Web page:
Lowepro has a bag called the Passport Sling which one of our attendees in Ecuador had. I loved the idea of this bag, since it can roll up small enough to stuff for travel and it’s also expandable with a zipper. Also it doesn’t really look like a camera bag, which is a good thing. When I travel, I try to go incognito. I don’t want me or my gear sticking out like a sore thumb. I just ordered this bag for myself for $55: http://tinyurl.com/2evvfnf
Or maybe you would like a bag that’s really unique and individualized… I recently stumbled on a woman selling personally designed and handmade camera bags on ETSY. She uses interesting materials like leather or tapestry type material. These unique bags also look really functional as well. You can find them via her blog here: www.porteengear.com. (She also has smaller items like straps and memory card cases.)
Expect to pay anywhere from $20 to $100 for a point-and-shoot bag and from $75 on up for a good DSLR bag. Some bags even have dedicated space for a laptop.
Extra batteries for camera and flash are always in demand and make a great stocking stuffer. Check which kind goes with the gear you’re accessorizing.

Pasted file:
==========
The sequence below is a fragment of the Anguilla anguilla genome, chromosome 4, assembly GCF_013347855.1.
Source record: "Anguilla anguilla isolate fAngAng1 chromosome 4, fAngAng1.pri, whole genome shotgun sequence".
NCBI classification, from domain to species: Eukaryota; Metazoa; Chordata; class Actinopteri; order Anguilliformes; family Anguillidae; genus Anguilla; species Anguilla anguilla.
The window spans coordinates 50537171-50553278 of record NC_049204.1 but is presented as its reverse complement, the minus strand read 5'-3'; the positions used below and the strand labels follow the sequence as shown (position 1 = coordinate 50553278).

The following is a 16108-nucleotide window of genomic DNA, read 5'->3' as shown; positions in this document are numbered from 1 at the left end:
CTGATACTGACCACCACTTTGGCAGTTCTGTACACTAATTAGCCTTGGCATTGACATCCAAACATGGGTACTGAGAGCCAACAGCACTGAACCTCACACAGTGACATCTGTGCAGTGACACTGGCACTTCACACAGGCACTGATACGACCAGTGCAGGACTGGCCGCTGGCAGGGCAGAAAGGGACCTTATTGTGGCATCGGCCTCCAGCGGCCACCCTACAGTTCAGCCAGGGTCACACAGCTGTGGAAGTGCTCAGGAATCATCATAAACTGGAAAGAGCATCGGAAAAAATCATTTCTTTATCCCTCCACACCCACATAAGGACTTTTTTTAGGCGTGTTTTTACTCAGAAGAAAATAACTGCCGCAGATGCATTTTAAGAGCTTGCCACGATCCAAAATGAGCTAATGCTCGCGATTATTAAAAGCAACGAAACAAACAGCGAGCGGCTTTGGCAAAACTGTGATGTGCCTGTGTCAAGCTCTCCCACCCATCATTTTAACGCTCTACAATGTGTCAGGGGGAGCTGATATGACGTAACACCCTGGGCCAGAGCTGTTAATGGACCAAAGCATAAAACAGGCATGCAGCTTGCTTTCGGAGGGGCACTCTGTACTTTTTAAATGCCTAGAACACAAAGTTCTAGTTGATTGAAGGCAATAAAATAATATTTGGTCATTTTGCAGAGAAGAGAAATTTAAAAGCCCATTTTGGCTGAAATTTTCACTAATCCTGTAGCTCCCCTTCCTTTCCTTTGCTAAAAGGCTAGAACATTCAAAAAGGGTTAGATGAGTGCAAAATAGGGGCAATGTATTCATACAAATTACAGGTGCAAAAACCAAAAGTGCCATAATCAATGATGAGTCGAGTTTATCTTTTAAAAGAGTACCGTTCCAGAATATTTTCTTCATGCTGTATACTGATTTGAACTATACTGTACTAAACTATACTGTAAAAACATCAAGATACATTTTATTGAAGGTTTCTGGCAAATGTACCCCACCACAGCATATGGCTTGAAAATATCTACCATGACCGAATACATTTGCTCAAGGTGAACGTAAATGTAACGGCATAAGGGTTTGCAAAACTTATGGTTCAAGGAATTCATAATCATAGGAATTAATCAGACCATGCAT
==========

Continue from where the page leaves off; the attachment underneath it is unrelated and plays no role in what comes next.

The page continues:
Memory cards are another always-needed item and, lucky for us, the cost of memory just keeps coming down. I’ve had good luck with both Lexar and SanDisk. Again, be sure to get the camera-specific memory. You can get a 16 GB card for under $100. Incredible when one of the 2 GB cards I still use in a pinch cost that much a few years ago.
Small, pocket-size, portable hard drives are especially good for the travel photographer. These minis can house a lot of photos or be a great backup on the run … You can get 500 GB for less than $80.
Or how about a tiny packed terabyte of storage for under $125? (You will need a laptop to get the photos on the drive.) This Iomega eGo has seen some good ratings: http://tinyurl.com/2a8ywwe
Most, if not all, cameras come with a shoulder/neck strap. But this is one item you can upgrade substantially for a more comfortable one. I suggest a neoprene material, which helps to absorb and evenly distribute the weight of the camera. That’s especially important if you’re toting a larger camera and/or will be out for longer days. Several styles and brands are available for around $15 to $30.